Words: Shamim de Brún
Hopping on the tiny food train, the absolute characters of Bread 41 have made a tiny BLT with a mini loaf of pastry. It’s unclear if it will be available on their lunch menu though the caption indicates it’s “coming soon.”
The internet has been obsessed with tiny food for many years. The Tiny Foods Twitter account has over half a million followers, while Miniature Space has more than one and a half million YouTube subscribers. The phenomenon, which originated in Japan, has been written up everywhere, from Vogue to The Atlantic to Mashed and BuzzFeed.
Why, exactly, are people like us so obsessed with impossibly small creations? There is no definite answer. But it likely is correlated with the growing application for Japanese culture. In Japan, tiny food exemplifies cuteness, which is widely popular throughout Japanese society. The internet loves cute things, if the proliferation of capybara videos is anything to go by.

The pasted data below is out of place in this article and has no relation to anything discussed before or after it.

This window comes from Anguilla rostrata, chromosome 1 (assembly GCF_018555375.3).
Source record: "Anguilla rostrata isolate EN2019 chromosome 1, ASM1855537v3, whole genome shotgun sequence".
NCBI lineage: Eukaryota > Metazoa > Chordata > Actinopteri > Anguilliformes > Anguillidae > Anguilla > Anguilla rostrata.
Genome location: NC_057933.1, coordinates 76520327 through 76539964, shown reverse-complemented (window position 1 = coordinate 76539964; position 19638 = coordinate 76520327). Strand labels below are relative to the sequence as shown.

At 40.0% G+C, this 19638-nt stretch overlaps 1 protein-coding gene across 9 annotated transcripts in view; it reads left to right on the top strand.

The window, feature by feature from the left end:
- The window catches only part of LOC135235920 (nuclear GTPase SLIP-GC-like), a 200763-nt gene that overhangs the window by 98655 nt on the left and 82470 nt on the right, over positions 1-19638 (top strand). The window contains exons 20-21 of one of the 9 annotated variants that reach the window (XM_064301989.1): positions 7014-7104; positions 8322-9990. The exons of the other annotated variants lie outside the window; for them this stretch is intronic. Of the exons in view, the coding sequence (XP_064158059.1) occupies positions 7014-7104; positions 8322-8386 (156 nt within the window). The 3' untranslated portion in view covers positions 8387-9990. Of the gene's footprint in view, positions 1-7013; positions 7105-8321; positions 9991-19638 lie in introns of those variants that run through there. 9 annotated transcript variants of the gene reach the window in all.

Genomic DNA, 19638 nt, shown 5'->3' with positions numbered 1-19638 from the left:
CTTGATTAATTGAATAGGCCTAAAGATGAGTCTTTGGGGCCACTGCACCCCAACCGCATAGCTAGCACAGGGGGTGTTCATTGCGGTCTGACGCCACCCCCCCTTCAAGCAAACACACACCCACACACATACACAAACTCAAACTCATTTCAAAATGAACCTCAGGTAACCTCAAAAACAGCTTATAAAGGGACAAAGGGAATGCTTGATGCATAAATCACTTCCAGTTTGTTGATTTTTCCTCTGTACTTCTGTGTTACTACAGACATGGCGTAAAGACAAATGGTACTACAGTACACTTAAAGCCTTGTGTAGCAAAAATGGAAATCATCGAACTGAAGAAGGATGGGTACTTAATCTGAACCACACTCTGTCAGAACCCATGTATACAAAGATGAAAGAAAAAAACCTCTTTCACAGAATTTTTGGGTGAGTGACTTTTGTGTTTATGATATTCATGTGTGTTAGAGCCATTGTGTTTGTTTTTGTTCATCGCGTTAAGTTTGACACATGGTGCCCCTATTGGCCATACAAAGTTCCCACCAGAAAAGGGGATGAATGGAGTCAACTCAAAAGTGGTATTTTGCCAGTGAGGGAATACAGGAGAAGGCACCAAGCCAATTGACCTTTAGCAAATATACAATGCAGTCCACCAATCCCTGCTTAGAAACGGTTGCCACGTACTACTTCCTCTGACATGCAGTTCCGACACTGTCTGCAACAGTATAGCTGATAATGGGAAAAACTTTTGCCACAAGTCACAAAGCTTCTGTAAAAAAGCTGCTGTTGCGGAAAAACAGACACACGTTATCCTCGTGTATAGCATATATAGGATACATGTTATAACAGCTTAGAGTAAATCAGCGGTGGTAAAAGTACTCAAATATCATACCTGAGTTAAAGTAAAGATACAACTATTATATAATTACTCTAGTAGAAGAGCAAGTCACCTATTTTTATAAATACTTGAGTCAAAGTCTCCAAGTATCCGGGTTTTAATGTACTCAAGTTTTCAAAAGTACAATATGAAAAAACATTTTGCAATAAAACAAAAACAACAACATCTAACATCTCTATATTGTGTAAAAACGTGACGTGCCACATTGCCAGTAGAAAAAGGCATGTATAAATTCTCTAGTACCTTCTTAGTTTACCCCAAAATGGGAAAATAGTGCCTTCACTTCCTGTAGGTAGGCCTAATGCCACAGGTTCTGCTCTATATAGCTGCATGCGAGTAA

In an interview with Mashed Boston University, anthropology professor Merry White said tiny cooking videos spur ‘a sort of affectionate excitement when we watch them. We, the internet, love seeing people make something ordinary but in an exceptional way. In the case of Bread 41, we all recognise the teeny weeny BLT but are fascinated by its exceptionally little size.
For most of us watching the Bread 41 video, what most quickly comes to mind are childhood memories of doll houses. Tiny food seems to tap into our nostalgia complex. Much in the same way, 90s-themed events and pubs do. So when we get the chance to feel that innocent childhood joy again, we jump at it. Especially if it is as tasty as literally anything, Bread 41 has ever done.
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